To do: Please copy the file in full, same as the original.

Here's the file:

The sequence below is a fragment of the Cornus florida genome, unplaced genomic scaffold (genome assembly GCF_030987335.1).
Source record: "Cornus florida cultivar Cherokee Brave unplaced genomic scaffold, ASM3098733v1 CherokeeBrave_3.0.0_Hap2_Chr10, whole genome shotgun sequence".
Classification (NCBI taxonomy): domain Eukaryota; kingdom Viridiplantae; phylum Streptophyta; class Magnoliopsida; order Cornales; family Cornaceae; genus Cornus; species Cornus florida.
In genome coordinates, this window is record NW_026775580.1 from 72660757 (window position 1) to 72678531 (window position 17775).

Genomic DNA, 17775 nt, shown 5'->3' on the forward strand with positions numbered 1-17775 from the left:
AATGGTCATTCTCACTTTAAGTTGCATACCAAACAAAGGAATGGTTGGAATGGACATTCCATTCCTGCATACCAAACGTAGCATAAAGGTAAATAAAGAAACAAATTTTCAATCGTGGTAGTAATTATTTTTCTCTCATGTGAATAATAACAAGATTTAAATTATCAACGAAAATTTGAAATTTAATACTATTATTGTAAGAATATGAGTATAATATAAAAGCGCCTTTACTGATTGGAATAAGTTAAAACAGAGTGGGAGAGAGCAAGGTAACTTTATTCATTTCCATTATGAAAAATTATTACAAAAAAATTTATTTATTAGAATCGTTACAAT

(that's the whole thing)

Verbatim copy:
The sequence below is a fragment of the Cornus florida genome, unplaced genomic scaffold (genome assembly GCF_030987335.1).
Source record: "Cornus florida cultivar Cherokee Brave unplaced genomic scaffold, ASM3098733v1 CherokeeBrave_3.0.0_Hap2_Chr10, whole genome shotgun sequence".
Classification (NCBI taxonomy): domain Eukaryota; kingdom Viridiplantae; phylum Streptophyta; class Magnoliopsida; order Cornales; family Cornaceae; genus Cornus; species Cornus florida.
In genome coordinates, this window is record NW_026775580.1 from 72660757 (window position 1) to 72678531 (window position 17775).

Genomic DNA, 17775 nt, shown 5'->3' on the forward strand with positions numbered 1-17775 from the left:
AATGGTCATTCTCACTTTAAGTTGCATACCAAACAAAGGAATGGTTGGAATGGACATTCCATTCCTGCATACCAAACGTAGCATAAAGGTAAATAAAGAAACAAATTTTCAATCGTGGTAGTAATTATTTTTCTCTCATGTGAATAATAACAAGATTTAAATTATCAACGAAAATTTGAAATTTAATACTATTATTGTAAGAATATGAGTATAATATAAAAGCGCCTTTACTGATTGGAATAAGTTAAAACAGAGTGGGAGAGAGCAAGGTAACTTTATTCATTTCCATTATGAAAAATTATTACAAAAAAATTTATTTATTAGAATCGTTACAAT